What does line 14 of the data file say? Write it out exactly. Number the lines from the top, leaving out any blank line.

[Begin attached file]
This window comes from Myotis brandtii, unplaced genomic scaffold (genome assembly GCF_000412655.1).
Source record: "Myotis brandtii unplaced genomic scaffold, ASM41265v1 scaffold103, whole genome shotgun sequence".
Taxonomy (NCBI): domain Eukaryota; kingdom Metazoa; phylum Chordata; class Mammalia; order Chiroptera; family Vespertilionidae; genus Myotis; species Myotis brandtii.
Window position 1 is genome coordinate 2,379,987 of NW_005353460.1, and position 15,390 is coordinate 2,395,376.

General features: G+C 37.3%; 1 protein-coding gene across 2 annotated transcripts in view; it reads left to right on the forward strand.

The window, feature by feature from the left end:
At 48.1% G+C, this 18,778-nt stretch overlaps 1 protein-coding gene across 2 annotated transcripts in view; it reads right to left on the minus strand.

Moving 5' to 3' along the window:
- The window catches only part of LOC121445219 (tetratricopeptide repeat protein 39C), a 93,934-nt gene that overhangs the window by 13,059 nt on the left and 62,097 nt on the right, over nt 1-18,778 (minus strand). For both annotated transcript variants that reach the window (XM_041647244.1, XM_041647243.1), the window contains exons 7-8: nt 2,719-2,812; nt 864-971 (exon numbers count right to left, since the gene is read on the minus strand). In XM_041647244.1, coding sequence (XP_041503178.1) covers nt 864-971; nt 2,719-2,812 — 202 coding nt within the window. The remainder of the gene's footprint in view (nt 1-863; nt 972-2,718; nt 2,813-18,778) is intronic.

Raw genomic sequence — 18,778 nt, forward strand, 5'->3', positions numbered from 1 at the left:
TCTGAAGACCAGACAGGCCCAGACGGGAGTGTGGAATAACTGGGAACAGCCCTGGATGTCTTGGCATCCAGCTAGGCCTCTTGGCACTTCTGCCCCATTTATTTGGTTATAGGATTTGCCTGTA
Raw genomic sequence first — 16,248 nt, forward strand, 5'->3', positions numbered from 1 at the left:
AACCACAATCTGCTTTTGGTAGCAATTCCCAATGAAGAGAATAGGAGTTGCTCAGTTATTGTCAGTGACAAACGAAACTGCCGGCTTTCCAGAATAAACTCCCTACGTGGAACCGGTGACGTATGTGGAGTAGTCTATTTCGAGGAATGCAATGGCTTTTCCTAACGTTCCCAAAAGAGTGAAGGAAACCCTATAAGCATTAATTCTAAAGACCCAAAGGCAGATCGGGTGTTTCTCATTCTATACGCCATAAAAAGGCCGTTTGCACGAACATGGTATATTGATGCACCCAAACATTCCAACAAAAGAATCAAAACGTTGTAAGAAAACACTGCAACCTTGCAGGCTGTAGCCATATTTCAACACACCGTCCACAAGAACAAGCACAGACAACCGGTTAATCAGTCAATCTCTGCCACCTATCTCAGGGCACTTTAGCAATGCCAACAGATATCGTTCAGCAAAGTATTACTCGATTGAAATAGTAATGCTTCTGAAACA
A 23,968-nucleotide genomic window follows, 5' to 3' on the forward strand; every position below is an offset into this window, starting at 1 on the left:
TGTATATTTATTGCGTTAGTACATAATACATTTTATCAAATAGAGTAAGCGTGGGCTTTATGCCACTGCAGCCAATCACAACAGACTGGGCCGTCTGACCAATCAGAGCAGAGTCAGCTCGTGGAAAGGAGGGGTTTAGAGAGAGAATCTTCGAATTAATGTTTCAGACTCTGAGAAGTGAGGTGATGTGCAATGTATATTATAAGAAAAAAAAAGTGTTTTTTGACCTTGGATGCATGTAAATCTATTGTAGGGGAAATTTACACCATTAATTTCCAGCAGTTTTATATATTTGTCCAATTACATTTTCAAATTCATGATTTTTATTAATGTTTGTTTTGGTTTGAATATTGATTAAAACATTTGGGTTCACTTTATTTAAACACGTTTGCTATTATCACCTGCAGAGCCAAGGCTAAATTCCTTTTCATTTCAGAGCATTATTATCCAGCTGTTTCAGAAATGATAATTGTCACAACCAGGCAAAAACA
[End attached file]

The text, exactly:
A 23,968-nucleotide genomic window follows, 5' to 3' on the forward strand; every position below is an offset into this window, starting at 1 on the left: